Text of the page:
Virtual versus the real
A new shopping experience
We all know that visiting a store on the high street is no longer the only way to buy goods. But this does not mean that the bricks-and-mortar shop has become a redundant relic of the past. Rather, it is evolving and taking on new roles and functions.
Two emerging practices demonstrate the new ways bricks-and-mortar stores are being used. Firstly, around 50% of consumers visit shops to check out products, before going home to make a purchase on the internet – this is known as ‘showrooming’. However, even more shoppers are doing the opposite, browsing online before going to a store to make a purchase, known as ‘webrooming’.
This practice is popular with consumers as it allows them to save time browsing and researching products, yet provides them with the trusted knowledge of in-store staff and a place to experience the product before buying, not to mention no delivery fees. Many retailers have developed measures to facilitate webrooming, such as showing online which stores have stock of the desired product, and free click and collect services. However, less action has been taken to ensure showroomers can seamlessly glide between platforms.
Making it easy for the customer
In order to make the process easier for showroomers, retailers should be providing services that make it easy for individuals to pinpoint an in-store item online, by allowing them to scan or save items that were browsed on their phones. This information can then be easily accessed at home when they want to complete the purchase.
Indeed, showrooming is the more risky practice of the two from a retailer’s perspective, as consumers may turn to big e-commerce sites such as Amazon to get a better deal, having ‘sampled’ the products and made use of the expert staff knowledge in-store. This trend is supported by research showing that only 10% of consumers actually purchase goods from the same retailer they showroomed, so retailers need to promote in-store purchases while they have the consumer there.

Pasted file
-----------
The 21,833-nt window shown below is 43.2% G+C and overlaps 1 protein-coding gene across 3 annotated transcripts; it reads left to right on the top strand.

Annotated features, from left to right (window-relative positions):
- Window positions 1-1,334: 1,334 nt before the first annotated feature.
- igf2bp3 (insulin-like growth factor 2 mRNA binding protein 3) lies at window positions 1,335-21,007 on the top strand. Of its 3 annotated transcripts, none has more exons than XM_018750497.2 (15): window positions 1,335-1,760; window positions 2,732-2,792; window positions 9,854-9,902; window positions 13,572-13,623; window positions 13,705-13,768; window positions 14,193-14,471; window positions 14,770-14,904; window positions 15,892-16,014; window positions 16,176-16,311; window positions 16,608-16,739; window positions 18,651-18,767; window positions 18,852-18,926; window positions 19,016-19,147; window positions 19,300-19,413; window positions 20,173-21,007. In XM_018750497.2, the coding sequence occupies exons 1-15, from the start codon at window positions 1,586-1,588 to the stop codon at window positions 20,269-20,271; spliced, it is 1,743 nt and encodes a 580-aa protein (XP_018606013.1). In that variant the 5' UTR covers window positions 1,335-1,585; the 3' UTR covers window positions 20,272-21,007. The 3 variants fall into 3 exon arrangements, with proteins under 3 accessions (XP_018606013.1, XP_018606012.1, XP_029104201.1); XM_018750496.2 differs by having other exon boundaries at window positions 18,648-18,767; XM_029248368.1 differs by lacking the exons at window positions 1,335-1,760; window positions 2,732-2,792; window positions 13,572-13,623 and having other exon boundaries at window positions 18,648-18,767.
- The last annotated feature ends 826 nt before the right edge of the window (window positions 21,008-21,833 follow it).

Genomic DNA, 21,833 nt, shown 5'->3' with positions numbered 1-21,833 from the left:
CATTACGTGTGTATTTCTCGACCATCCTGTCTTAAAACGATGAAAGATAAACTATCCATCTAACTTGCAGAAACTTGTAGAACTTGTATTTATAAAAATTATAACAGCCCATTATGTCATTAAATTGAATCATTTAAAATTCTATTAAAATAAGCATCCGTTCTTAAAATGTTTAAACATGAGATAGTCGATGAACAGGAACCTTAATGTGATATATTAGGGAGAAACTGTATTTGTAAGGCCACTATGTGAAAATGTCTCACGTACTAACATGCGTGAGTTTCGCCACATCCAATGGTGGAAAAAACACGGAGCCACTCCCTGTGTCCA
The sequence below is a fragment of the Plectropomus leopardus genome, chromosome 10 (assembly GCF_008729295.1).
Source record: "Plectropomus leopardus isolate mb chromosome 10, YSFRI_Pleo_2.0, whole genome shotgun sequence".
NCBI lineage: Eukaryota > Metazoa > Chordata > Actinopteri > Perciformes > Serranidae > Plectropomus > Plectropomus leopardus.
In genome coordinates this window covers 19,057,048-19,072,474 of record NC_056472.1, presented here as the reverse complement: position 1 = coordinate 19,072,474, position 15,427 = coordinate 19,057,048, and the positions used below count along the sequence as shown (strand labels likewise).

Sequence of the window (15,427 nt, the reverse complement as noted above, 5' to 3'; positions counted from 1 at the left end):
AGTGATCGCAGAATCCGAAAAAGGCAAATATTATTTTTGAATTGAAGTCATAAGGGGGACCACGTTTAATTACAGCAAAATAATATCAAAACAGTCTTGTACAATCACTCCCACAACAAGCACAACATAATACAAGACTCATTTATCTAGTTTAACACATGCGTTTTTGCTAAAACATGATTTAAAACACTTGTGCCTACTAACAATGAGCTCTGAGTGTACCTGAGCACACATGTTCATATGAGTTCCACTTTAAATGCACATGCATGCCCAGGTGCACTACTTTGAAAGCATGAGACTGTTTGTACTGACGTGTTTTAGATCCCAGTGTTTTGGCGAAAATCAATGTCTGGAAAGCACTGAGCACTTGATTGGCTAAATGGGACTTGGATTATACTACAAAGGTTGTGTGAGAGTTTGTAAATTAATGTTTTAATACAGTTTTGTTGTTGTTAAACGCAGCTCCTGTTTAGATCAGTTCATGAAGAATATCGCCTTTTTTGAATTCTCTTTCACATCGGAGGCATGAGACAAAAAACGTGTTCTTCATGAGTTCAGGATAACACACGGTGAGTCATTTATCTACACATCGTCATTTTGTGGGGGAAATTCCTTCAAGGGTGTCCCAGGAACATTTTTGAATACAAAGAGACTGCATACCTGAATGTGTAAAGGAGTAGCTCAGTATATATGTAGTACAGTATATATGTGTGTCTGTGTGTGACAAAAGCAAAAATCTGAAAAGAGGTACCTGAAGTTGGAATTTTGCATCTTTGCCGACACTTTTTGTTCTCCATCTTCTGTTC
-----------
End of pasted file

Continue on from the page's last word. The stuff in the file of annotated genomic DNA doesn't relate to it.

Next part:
To encourage showroomers to make in-store purchases, retailers could allow them to buy in-store and then offer a free home delivery service, encouraging them to stick with the retailer whose store they visited. Creating an in-store environment that generates excitement is also important in promoting the physical store and attracting sales. For example, retailers need to provide incentives such as offering demonstrations of new products or selling limited edition products that are exclusive to the store. Further in-store incentives may include personal promotions and customised products based on previous purchases or interests.
As consumers no longer prefer one channel over another, but instead are combining them, clearly an omnichannel approach is the way to go. Consumers are more likely to be loyal if retailers make it easier for them to be, and this involves creating an omnichannel platform for the consumer to switch between channels when it suits them, whatever they happen to be doing.
Such an approach offers a variety of ways to make purchases, and this will depend on the customer’s priority. If it’s speed, the customer can check the product’s availability and reserve it online before instantly picking it up. If it’s the need for an expert opinion, on the other hand, the customer can come into the store to consult with a staff member and then order what they need to be delivered direct to their house. This flexibility is a unique benefit to omnichannel retailers, which cannot be offered by e-commerce sites that only provide a single purchasing framework.
The bricks-and-mortar store remains an important part of this omnichannel approach, although its role is changing. For example, the physical store has been shown to drive website traffic, thus increasing web sales. This emphasises the function of the store as a unique place to enhance the brand’s recognition and promote their identity and products to customers. Therefore, physical stores need to be continually developing and looking for new ways to attract customers, if they are to act as an advert for the online store. Such a strategy is confirmed by research (WSJ, MIS Quarterly)showing that the more money invested in a company’s physical stores, the greater the number of website visitors.
In order to compete with low price competition from e-commerce sites, retailers must recognise the value of their brand as able to drive both bricks-and-mortar and online sales. Studies have shown that rises in online sales are often also associated with large physical store sales, showing that both channels benefit from this. In other words, as much as the term has been bandied about, adopting a true omnichannel approach is the key to using the physical store to its maximum capacity.